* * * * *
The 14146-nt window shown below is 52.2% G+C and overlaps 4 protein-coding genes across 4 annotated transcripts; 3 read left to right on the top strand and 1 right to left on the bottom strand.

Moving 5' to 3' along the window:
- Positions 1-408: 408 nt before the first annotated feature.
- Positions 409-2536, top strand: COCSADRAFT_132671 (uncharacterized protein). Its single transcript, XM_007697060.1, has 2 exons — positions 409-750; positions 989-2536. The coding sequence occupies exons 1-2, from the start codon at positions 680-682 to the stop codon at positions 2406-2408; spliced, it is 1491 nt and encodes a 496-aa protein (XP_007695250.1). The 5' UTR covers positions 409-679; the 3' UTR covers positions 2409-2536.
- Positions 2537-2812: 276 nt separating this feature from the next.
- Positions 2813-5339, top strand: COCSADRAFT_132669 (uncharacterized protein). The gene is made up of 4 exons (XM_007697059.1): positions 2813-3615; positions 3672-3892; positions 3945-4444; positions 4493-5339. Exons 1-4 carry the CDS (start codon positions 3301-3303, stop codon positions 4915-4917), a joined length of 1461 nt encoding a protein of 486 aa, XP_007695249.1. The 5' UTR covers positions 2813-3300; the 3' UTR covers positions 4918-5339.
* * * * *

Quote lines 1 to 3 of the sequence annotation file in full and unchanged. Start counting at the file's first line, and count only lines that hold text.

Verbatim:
The 14146-nt window shown below is 52.2% G+C and overlaps 4 protein-coding genes across 4 annotated transcripts; 3 read left to right on the top strand and 1 right to left on the bottom strand.

Moving 5' to 3' along the window:
- Positions 1-408: 408 nt before the first annotated feature.